Give yourself at least two weeks before you even think about stepping on the scale…even if you already have. Especially if you already have. Because where did that first step lead? Very likely to a mindset of regret and recrimination. Not the ideal way to begin your new year.
Many people have a strongly held belief that youth can erase the effects of bad habits – insufficient sleep, junk food, poor movement. I (Coach G) specialize in coaching athletic teens across the US and Mexico. I am often confronted with a level of misinformation surrounding the topic of adolescent health that has helped me to clarify key lifestyle tips for athletic teens. First and foremost, know that no person can outrun bad choices. You are what you repeatedly do.
This week I am on an Ayurvedic cleanse, which consists of many practices and does not involve fasting. In fact, the diet is very bland yet very filling. Why would I subject myself to this for 14 days (including pre- and post-cleanse rituals)? I’ll tell you in a minute, but first…
““Aunt Janet! What are you doing here?” exclaimed my young niece when she and her Mom ran into me at the grocery store many years ago. My aversion to grocery shopping is long standing. Vacuuming, laundry, and many other chores do not hold the same level of dread for me as grocery shopping.
I bet when you count your blessings you don’t think “wow, my body fat is such a blessing!” And for sure, I am not going to say that excess fat is what you want. I am saying that body fat can be a blessing – and that counting your blessings is key to any transformational process.
Body fat is a brilliant, biological and evolutionary component that has been key to our very survival as a species. It stores energy, insulates us, and protects our vital organs. Additionally, as modern humans, body fat can be a blessing because it gives us a point of awareness and therefore can help move us closer to body acceptance.
As summer approaches and bathing suit season looms large, inquiring minds what to know: what are some great diet tips from a personal trainer?
The best diet tip: nutrition is really a conversation about how you can harness the power of your own biochemistry given your immediate goals. If your goal is sport performance, your nutrition strategy will be wildly different than it will be if your goal is fat loss, weight loss, healing from chemotherapy, healing from illness or injury, or something else…you get the idea. Each individual and his or her goal determines what diet is best. I know this is totally NOT the answer anyone wants to hear, right? We all would love to know “the diet tip from a personal trainer” that will allow us to look great, feel great, perform better, have a great microbiome, have thick shiny hair and smooth skin, etc. As a personal trainer and coach, I can tell you first hand that “the diet” that works for everyone in every situation is the diet that you will stick to and that you choose with your coach.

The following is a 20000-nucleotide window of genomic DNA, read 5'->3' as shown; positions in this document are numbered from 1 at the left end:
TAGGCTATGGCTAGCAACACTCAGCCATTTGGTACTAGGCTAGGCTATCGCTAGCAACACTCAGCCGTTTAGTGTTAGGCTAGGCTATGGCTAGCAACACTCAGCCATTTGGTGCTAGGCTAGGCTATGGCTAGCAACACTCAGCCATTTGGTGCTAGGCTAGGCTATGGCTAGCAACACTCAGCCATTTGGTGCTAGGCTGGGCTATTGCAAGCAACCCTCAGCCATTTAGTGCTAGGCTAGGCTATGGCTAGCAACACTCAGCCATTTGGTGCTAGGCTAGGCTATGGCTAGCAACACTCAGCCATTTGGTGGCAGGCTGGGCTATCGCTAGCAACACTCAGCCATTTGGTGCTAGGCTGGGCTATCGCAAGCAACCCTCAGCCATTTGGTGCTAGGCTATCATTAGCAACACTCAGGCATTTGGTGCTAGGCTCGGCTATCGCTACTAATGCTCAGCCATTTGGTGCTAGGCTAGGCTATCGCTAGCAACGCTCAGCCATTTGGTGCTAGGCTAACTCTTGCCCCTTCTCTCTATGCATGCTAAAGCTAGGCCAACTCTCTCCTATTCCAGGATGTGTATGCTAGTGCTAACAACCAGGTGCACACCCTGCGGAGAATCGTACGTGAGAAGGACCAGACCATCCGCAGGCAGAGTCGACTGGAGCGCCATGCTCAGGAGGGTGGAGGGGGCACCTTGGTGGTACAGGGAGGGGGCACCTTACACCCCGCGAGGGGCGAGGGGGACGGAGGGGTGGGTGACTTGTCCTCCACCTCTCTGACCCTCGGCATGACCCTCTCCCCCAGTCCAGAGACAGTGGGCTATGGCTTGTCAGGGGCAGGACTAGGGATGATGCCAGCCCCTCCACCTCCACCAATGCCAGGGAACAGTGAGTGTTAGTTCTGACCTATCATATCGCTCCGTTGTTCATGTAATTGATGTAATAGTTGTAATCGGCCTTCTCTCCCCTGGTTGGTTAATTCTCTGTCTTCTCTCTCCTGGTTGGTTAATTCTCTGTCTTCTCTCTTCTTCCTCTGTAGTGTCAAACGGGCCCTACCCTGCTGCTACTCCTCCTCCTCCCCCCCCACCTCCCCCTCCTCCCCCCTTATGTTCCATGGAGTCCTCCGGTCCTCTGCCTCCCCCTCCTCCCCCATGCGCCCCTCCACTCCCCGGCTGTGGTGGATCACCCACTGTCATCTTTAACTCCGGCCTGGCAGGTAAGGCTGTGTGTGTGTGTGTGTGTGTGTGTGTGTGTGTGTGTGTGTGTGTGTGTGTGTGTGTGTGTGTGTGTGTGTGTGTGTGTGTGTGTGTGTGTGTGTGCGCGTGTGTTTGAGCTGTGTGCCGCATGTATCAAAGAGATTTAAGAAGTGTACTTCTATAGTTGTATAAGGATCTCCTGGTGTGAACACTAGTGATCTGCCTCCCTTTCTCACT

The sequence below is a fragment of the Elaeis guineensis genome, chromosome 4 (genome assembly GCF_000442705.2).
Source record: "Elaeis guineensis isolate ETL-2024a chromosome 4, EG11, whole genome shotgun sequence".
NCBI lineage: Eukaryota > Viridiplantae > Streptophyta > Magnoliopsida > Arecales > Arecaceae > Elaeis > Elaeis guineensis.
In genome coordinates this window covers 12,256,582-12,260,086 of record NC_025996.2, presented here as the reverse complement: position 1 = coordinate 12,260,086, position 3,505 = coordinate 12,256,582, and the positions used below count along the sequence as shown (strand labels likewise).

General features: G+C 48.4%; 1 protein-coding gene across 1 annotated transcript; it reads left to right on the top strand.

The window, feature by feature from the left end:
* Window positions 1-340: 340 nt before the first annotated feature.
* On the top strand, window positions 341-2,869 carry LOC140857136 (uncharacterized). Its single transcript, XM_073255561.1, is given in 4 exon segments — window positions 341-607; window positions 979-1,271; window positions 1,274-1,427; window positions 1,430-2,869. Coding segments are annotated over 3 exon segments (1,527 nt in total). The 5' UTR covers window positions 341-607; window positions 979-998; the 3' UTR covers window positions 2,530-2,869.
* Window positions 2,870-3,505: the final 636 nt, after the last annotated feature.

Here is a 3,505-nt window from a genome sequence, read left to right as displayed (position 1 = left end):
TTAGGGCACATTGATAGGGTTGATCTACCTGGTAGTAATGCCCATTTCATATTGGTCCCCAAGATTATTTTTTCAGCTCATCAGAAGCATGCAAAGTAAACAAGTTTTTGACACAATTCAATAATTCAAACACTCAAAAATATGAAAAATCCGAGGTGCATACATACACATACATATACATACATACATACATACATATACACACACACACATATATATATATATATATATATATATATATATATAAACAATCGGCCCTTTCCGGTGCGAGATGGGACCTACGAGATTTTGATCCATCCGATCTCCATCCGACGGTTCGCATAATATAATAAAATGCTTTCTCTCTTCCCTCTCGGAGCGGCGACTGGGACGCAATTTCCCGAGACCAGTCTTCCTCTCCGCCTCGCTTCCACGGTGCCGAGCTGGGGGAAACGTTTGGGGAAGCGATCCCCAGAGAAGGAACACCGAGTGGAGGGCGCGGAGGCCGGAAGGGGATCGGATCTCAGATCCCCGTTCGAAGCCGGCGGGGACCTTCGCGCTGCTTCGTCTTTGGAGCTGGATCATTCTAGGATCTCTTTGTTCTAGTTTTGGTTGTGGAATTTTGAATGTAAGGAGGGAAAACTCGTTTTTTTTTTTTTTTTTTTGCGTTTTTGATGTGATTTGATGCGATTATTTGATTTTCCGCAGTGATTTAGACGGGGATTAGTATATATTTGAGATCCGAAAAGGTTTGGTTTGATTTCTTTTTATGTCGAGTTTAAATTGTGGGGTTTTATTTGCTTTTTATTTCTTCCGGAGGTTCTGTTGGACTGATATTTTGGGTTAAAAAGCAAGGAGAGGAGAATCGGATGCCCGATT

This soup is packed with protein and fresh vegetables. You can use whatever greens you have on hand or add frozen veggies too. You can also easily half the soup recipe and then freeze half the meatballs for a quick dinner another night.
Course: Main Course
FOR THE MEATBALLS:
1 1/2lb.pastured grass-fed ground beef
1/2lb.ground porkor all ground beef
1/2tsp.ground black pepper
2large eggslightly beaten
1 1/3cupfresh breadcrumbs
1/2cupParmesan or Romano cheesefinely grated
2/3cupmilk or water
FOR THE SOUP:
1/4tsp.crushed red pepper flakesoptional
1 1/4cupdiced yellow onionabout 3/4 -1 onion
1 1/4cupdiced celery4-5 stalks
1 1/2cupdiced carrots3 large carrots
4clovesgarlicfinely chopped or minced
1tbsplemon juiceabout half a lemon
5cupsdark leafy greensescarole, spinach, swiss chard, or kale chopped coarsely
sea saltto taste
black pepperto taste
1/4cupfreshly chopped parsley
grated/finely shredded parmesan for serving
Preheat oven to 350 degrees.
In a bowl, combine all of the 'for the meatballs' ingredients. Using your hands, gently combine.
With a melon baller or a teaspoon, drop ~1 - 1 1/4 inch balls onto two parchment paper lined baking sheets. Using your hands, go back through and roll the meatballs into round circles, they don't have to be perfect.
Place in oven and bake for 30 minutes (swap placement of trays halfway through), or until cooked through and lightly browned. Set aside until soup is ready.
While the meatballs bake, heat olive oil over medium-high heat in a dutch oven or large soup pot.
Add the onions, celery, carrots, red pepper flakes, and garlic. Season with a little salt and pepper, and sauté until softened, about 5-7 minutes.
Add the chicken broth and lemon juice and bring to a boil. Then, reduce heat to a low simmer (medium-low heat or low heat depending on your stovetop). Simmer for about 10-20 minutes (or until meatballs are done).
Add the parsley, oregano, and the leafy greens. Stir until just wilted.
Add the cooked meatballs into the soup, taste and add salt and pepper, to taste.
Ladle soup into bowls, sprinkle with parmesan and enjoy!
The meatballs freeze well. You can make double the meatballs recipe and freeze half, or make the full recipe of meatballs (freeze half) and make half the soup recipe (for 4 people).
To freeze the meatballs: once they are cooked and have cooled, put your pan straight in the freezer. Leave them for about 1-2hrs, then take them out and throw them into a freezer bag. Squeeze out as much air as you can, and then put back in the freezer for up to 3-4 months.
Tried this recipe? Mention @coachingbyg or tag #coachingbyg!